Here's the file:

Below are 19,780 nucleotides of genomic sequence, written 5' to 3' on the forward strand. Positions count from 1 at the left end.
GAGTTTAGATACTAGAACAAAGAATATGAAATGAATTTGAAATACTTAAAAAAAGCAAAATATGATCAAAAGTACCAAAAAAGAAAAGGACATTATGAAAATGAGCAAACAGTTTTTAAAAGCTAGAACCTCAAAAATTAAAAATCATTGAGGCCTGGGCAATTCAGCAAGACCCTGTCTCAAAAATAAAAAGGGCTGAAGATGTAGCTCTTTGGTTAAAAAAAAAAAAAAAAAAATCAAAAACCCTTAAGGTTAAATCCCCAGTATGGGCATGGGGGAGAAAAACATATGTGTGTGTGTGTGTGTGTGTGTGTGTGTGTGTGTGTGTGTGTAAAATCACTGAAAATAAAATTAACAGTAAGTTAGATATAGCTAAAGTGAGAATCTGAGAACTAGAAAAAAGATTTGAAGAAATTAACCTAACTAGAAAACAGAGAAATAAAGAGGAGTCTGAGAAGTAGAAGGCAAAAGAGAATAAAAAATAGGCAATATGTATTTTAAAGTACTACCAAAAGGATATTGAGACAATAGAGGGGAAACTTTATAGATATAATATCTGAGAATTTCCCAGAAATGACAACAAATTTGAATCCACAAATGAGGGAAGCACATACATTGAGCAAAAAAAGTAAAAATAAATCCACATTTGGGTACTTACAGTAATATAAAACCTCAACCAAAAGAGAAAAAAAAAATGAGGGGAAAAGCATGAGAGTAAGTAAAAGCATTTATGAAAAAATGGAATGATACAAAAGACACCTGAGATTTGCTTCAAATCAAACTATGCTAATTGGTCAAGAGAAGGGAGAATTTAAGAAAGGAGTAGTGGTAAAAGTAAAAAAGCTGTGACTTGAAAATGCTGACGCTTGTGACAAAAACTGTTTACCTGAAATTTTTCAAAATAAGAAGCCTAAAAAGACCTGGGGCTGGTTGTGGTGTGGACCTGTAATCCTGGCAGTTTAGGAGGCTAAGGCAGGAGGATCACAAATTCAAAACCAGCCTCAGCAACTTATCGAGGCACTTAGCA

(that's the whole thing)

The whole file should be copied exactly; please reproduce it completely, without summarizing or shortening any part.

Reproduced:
Below are 19,780 nucleotides of genomic sequence, written 5' to 3' on the forward strand. Positions count from 1 at the left end.
GAGTTTAGATACTAGAACAAAGAATATGAAATGAATTTGAAATACTTAAAAAAAGCAAAATATGATCAAAAGTACCAAAAAAGAAAAGGACATTATGAAAATGAGCAAACAGTTTTTAAAAGCTAGAACCTCAAAAATTAAAAATCATTGAGGCCTGGGCAATTCAGCAAGACCCTGTCTCAAAAATAAAAAGGGCTGAAGATGTAGCTCTTTGGTTAAAAAAAAAAAAAAAAAAATCAAAAACCCTTAAGGTTAAATCCCCAGTATGGGCATGGGGGAGAAAAACATATGTGTGTGTGTGTGTGTGTGTGTGTGTGTGTGTGTGTGTGTGTAAAATCACTGAAAATAAAATTAACAGTAAGTTAGATATAGCTAAAGTGAGAATCTGAGAACTAGAAAAAAGATTTGAAGAAATTAACCTAACTAGAAAACAGAGAAATAAAGAGGAGTCTGAGAAGTAGAAGGCAAAAGAGAATAAAAAATAGGCAATATGTATTTTAAAGTACTACCAAAAGGATATTGAGACAATAGAGGGGAAACTTTATAGATATAATATCTGAGAATTTCCCAGAAATGACAACAAATTTGAATCCACAAATGAGGGAAGCACATACATTGAGCAAAAAAAGTAAAAATAAATCCACATTTGGGTACTTACAGTAATATAAAACCTCAACCAAAAGAGAAAAAAAAAATGAGGGGAAAAGCATGAGAGTAAGTAAAAGCATTTATGAAAAAATGGAATGATACAAAAGACACCTGAGATTTGCTTCAAATCAAACTATGCTAATTGGTCAAGAGAAGGGAGAATTTAAGAAAGGAGTAGTGGTAAAAGTAAAAAAGCTGTGACTTGAAAATGCTGACGCTTGTGACAAAAACTGTTTACCTGAAATTTTTCAAAATAAGAAGCCTAAAAAGACCTGGGGCTGGTTGTGGTGTGGACCTGTAATCCTGGCAGTTTAGGAGGCTAAGGCAGGAGGATCACAAATTCAAAACCAGCCTCAGCAACTTATCGAGGCACTTAGCA